Poetry: Letter to an Archaeologist ~ Joseph Brodsky

April 29, 2012

Citizen, enemy, mama’s boy, sucker, utter
garbage, panhandler, swine, refujew, verrucht;
a scalp so often scalded with boiled water
that the puny brain feels completely cooked.
Yes, we have dwelt here: in this concrete, brick, wooden
rubble which you now arrive to sift.
All our wires were crossed, barbed, tangled, or interwoven.
Also: we didn’t love our women, but they conceived.
Sharp is the sound of the pickax that hurts dead iron;
still, it’s gentler than what we’ve been told or have said ourselves.
Stranger! move careffuly though our carrion:
what seems carrion to you is freedom to our cells.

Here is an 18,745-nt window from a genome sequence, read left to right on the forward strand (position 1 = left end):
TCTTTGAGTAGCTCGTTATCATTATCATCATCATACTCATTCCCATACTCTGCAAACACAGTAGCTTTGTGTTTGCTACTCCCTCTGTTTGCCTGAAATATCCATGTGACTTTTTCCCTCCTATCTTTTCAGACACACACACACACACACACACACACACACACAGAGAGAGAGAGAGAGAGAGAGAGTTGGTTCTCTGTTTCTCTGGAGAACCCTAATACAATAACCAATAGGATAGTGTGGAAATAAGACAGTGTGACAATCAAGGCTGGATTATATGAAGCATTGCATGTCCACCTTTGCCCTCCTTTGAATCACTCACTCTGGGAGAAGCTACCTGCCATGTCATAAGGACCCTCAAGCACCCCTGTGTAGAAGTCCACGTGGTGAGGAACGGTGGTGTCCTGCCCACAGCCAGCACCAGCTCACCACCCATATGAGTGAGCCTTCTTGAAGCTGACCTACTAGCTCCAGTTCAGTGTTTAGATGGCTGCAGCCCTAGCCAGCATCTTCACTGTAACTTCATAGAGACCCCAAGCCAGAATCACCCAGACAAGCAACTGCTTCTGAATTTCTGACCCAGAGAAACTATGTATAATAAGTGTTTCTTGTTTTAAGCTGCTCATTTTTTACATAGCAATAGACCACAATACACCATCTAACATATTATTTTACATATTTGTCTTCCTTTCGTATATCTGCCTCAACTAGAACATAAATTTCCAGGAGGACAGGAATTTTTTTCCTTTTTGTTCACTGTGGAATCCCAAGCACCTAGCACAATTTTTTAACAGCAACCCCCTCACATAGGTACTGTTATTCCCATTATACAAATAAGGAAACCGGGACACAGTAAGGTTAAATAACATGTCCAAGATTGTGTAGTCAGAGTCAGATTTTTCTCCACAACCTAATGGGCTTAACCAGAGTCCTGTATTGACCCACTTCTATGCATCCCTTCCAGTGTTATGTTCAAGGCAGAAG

Leave our names alone. Don’t reconstruct those vowels,
consonants, and so forth: they won’t resemble larks
but a demented bloodhound whose maw devours
its own traces, feces, and barks, and barks.

 

 

Excerpted from Joseph Brodsky: Collected Poems in English

One Response to “Poetry: Letter to an Archaeologist ~ Joseph Brodsky”

  1. Mauricio Suganuma said

    archaelogy is really an interesting subject, it enables us to learn about our past.*

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